If you’ve ever had to deal with ajax GET requests in Internet Explorer you will undoubtedly found out that IE will cache responses that have content-type: “application/json”.
As you probably do most of your development using another browser which does not have this behavior (and who can blame you, IE’s developer tools are not great) you might forget about this “feature” of IE.
When time comes to test in IE and this becomes a problem, usually the knee jerk reaction is just to turn off the cache entirely. I’ve seen people doing this using jQuery and Angular, but I bet it’s common with whatever alternative technology you use.
I must confess, I’ve done this myself, more than once. And worst, I’ve added used request headers like:
If-Modified-Since: Mon, 26 Jul 1997 05:00:00 GMT Cache-Control: no-cache Pragma: no-cache
Without having a clue of what
Cache-Control are. That’s never a good idea.
I’ve taken the example above directly from the top voted answer in Stack Overflow “Angular IE Caching issue for $http”. It has loads of up-votes, 302 as I write this.
What’s really funny about that answer is that those headers don’t make much sense the way they are (they will work though). But let’s look at each individually.
If-Modified-Since when used in a GET or HEAD request makes that request “conditional” (that’s the term used in the documentation). For this header to work the web server must be configured to handle it. The web server responds to a request with this header either with a 304 Not Modified or 200 response code. To be able to do this correctly the server must be able to determine if the response has changed. There’s no way for the server to know that a response that was dynamically generated has changed. Unless you are serving static files this won’t work.
Cache-Control when set with
The “no-cache” request directive indicates that a cache MUST NOT use a stored response to satisfy the request without successful validation on the origin server. (emphasis mine)
This is from RFC7234 (RFC about caching in HTTP/1.1). How is the validation performed in the origin server then?
One way is the server responding to a GET request with a response that contains an ETag header. You can think of that ETag as a hash of the content. If the content changes the ETag changes.
When the browser requests the same resource it will include the previous ETag value. The server can then use this to verify if the content that the browser has is still up to date (this is what is meant by successful validation on the origin server in the RFC). If the content is still up to date the server responds with a 304 Not Modified and the browser uses the cached version of the resource.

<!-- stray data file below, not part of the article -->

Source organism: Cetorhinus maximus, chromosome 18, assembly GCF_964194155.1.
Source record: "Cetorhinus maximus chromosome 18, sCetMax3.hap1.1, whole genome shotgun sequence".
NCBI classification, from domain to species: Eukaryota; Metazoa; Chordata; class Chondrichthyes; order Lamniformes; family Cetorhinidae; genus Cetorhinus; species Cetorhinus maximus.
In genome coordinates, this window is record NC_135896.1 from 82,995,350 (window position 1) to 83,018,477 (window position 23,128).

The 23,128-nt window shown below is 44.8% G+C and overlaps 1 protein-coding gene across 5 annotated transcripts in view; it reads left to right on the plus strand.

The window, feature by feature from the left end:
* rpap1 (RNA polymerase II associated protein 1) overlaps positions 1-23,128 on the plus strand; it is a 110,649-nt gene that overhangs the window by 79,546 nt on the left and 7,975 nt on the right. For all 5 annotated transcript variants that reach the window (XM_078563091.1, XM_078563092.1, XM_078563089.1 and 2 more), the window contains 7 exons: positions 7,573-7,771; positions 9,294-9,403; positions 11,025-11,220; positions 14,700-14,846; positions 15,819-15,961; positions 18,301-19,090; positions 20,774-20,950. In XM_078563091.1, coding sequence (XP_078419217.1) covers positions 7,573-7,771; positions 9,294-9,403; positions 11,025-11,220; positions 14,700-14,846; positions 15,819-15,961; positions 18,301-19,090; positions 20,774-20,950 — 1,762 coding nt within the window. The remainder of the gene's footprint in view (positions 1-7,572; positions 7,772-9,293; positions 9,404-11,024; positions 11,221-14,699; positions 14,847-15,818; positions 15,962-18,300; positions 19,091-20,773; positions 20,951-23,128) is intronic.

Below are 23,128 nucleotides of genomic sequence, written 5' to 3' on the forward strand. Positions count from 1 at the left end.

None of this happens automatically, especially for a response that is dynamically generated.
Pragma: no-cache header is from HTTP 1.0. It was retained in HTTP 1.1 for backwards compatibility. It instructs proxies not to cache the request.
So why does adding these headers work? At some point in time IE and Firefox decided that
Cache-Control: no-cache should just mean do not cache, and that was it. That header now behaves the way someone who did not read the full RFC would expect it to behave. Actually it behaves like
Cache-Control: no-store which actually means “a cache MUST NOT store any part of either this request or any response to it”.
If I were to do this today I’d use only that header and it should be fine:
Well, I’d use it only in the requests that I really wouldn’t want cached. What I wouldn’t do is set it globally, for example in Angular by using the $httpProvider to have the header added to every get request automatically (like in the StackOverflow answer mentioned in the beginning of the post). Or by doing something like
$.ajaxSetup(cache: false) in jQuery.
The reason for that is you will disable situations where you’d want your responses to be cached. A very common example is your angular templates. They are just static .html files, and if you disable caching globally you will make the browser fetch the templates every time.
This is just an example of why it’s not a good idea to use stuff off the internet without understanding it. Although, in this particular case it’s easy to understand why it would happen. The RFC about caching is almost 50 pages long and extremely hard to digest.